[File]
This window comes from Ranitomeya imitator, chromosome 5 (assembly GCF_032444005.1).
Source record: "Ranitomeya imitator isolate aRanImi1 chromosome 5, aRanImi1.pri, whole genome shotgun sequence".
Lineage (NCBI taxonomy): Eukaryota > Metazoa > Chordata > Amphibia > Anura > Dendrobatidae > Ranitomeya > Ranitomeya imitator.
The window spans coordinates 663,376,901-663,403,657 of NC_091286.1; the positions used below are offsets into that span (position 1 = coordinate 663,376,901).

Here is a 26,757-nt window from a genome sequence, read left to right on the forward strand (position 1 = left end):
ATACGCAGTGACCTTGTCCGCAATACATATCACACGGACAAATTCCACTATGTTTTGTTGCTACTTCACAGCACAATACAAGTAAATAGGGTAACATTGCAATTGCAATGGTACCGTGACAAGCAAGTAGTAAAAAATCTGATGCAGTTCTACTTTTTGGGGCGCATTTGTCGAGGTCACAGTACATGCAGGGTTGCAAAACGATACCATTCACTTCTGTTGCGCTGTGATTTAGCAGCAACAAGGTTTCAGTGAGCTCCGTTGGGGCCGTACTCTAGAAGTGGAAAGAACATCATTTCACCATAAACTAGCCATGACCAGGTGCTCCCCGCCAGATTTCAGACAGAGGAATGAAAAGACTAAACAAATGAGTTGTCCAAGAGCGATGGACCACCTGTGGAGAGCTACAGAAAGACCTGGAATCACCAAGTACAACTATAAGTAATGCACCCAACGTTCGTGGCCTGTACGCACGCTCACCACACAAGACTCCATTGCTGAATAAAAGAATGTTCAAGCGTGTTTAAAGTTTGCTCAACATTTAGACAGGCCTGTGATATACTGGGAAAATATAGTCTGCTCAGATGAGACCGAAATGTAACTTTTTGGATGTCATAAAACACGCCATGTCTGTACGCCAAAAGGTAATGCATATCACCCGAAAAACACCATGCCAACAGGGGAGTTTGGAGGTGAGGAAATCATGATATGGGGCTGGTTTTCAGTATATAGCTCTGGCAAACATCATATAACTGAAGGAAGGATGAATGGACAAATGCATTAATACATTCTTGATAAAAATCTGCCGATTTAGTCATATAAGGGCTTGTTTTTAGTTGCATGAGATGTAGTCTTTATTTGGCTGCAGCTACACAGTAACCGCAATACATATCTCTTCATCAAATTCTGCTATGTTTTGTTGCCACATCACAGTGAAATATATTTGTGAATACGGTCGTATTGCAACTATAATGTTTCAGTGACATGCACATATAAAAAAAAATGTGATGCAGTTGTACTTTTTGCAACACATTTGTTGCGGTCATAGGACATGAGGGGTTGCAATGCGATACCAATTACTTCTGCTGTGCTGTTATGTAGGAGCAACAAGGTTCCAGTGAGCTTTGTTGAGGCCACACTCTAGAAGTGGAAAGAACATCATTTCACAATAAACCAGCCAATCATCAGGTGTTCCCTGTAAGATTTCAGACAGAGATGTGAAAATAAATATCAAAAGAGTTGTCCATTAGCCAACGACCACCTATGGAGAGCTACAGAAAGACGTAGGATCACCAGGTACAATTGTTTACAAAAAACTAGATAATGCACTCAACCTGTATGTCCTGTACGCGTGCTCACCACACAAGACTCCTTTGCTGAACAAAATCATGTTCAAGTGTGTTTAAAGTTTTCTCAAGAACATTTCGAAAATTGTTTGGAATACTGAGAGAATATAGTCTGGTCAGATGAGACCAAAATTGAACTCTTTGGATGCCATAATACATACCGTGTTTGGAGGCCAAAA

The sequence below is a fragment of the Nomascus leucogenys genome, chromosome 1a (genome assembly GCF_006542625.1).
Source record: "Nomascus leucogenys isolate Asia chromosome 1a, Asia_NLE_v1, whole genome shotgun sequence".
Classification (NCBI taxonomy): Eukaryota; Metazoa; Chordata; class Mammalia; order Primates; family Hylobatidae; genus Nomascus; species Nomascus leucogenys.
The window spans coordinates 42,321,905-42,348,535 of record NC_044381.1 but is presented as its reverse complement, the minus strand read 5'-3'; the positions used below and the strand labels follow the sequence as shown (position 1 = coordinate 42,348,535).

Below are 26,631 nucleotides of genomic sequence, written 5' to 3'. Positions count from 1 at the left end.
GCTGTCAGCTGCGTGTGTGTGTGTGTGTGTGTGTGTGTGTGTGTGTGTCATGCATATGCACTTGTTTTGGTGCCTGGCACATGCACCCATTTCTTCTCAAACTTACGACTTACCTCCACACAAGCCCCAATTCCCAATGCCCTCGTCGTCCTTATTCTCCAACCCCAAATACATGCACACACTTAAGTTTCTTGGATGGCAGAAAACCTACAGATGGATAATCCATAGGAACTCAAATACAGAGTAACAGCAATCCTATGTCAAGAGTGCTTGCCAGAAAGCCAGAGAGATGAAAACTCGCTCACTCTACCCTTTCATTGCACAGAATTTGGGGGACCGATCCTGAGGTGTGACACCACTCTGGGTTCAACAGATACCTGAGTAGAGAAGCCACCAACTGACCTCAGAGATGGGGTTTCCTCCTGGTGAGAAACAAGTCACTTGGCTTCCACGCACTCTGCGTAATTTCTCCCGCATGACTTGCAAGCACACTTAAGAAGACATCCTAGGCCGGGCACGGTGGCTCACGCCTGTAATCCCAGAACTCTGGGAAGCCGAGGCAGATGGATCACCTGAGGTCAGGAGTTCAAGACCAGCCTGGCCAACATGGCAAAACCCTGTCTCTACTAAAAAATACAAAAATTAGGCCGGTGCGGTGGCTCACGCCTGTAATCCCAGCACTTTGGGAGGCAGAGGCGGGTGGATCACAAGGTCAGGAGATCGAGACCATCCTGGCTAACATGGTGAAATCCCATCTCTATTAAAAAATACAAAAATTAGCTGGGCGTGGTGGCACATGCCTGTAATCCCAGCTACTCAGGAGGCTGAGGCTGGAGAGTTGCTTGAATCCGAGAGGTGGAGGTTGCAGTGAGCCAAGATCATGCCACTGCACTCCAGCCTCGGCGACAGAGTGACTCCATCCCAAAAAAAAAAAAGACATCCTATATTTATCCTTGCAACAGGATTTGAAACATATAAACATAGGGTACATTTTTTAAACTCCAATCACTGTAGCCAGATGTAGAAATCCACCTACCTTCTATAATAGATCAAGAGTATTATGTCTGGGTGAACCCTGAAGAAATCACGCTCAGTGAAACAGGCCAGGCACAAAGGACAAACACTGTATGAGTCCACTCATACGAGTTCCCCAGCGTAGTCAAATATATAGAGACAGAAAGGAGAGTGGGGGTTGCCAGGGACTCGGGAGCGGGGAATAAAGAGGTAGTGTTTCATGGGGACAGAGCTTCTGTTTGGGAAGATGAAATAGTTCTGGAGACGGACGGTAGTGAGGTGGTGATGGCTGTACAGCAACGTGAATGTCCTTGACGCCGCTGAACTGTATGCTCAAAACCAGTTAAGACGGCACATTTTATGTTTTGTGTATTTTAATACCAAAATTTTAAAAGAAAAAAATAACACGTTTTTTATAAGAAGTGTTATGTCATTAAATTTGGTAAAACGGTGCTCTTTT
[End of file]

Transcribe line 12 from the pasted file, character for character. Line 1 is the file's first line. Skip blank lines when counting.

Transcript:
GCTGTCAGCTGCGTGTGTGTGTGTGTGTGTGTGTGTGTGTGTGTGTGTCATGCATATGCACTTGTTTTGGTGCCTGGCACATGCACCCATTTCTTCTCAAACTTACGACTTACCTCCACACAAGCCCCAATTCCCAATGCCCTCGTCGTCCTTATTCTCCAACCCCAAATACATGCACACACTTAAGTTTCTTGGATGGCAGAAAACCTACAGATGGATAATCCATAGGAACTCAAATACAGAGTAACAGCAATCCTATGTCAAGAGTGCTTGCCAGAAAGCCAGAGAGATGAAAACTCGCTCACTCTACCCTTTCATTGCACAGAATTTGGGGGACCGATCCTGAGGTGTGACACCACTCTGGGTTCAACAGATACCTGAGTAGAGAAGCCACCAACTGACCTCAGAGATGGGGTTTCCTCCTGGTGAGAAACAAGTCACTTGGCTTCCACGCACTCTGCGTAATTTCTCCCGCATGACTTGCAAGCACACTTAAGAAGACATCCTAGGCCGGGCACGGTGGCTCACGCCTGTAATCCCAGAACTCTGGGAAGCCGAGGCAGATGGATCACCTGAGGTCAGGAGTTCAAGACCAGCCTGGCCAACATGGCAAAACCCTGTCTCTACTAAAAAATACAAAAATTAGGCCGGTGCGGTGGCTCACGCCTGTAATCCCAGCACTTTGGGAGGCAGAGGCGGGTGGATCACAAGGTCAGGAGATCGAGACCATCCTGGCTAACATGGTGAAATCCCATCTCTATTAAAAAATACAAAAATTAGCTGGGCGTGGTGGCACATGCCTGTAATCCCAGCTACTCAGGAGGCTGAGGCTGGAGAGTTGCTTGAATCCGAGAGGTGGAGGTTGCAGTGAGCCAAGATCATGCCACTGCACTCCAGCCTCGGCGACAGAGTGACTCCATCCCAAAAAAAAAAAAGACATCCTATATTTATCCTTGCAACAGGATTTGAAACATATAAACATAGGGTACATTTTTTAAACTCCAATCACTGTAGCCAGATGTAGAAATCCACCTACCTTCTATAATAGATCAAGAGTATTATGTCTGGGTGAACCCTGAAGAAATCACGCTCAGTGAAACAGGCCAGGCACAAAGGACAAACACTGTATGAGTCCACTCATACGAGTTCCCCAGCGTAGTCAAATATATAGAGACAGAAAGGAGAGTGGGGGTTGCCAGGGACTCGGGAGCGGGGAATAAAGAGGTAGTGTTTCATGGGGACAGAGCTTCTGTTTGGGAAGATGAAATAGTTCTGGAGACGGACGGTAGTGAGGTGGTGATGGCTGTACAGCAACGTGAATGTCCTTGACGCCGCTGAACTGTATGCTCAAAACCAGTTAAGACGGCACATTTTATGTTTTGTGTATTTTAATACCAAAATTTTAAAAGAAAAAAATAACACGTTTTTTATAAGAAGTGTTATGTCATTAAATTTGGTAAAACGGTGCTCTTTT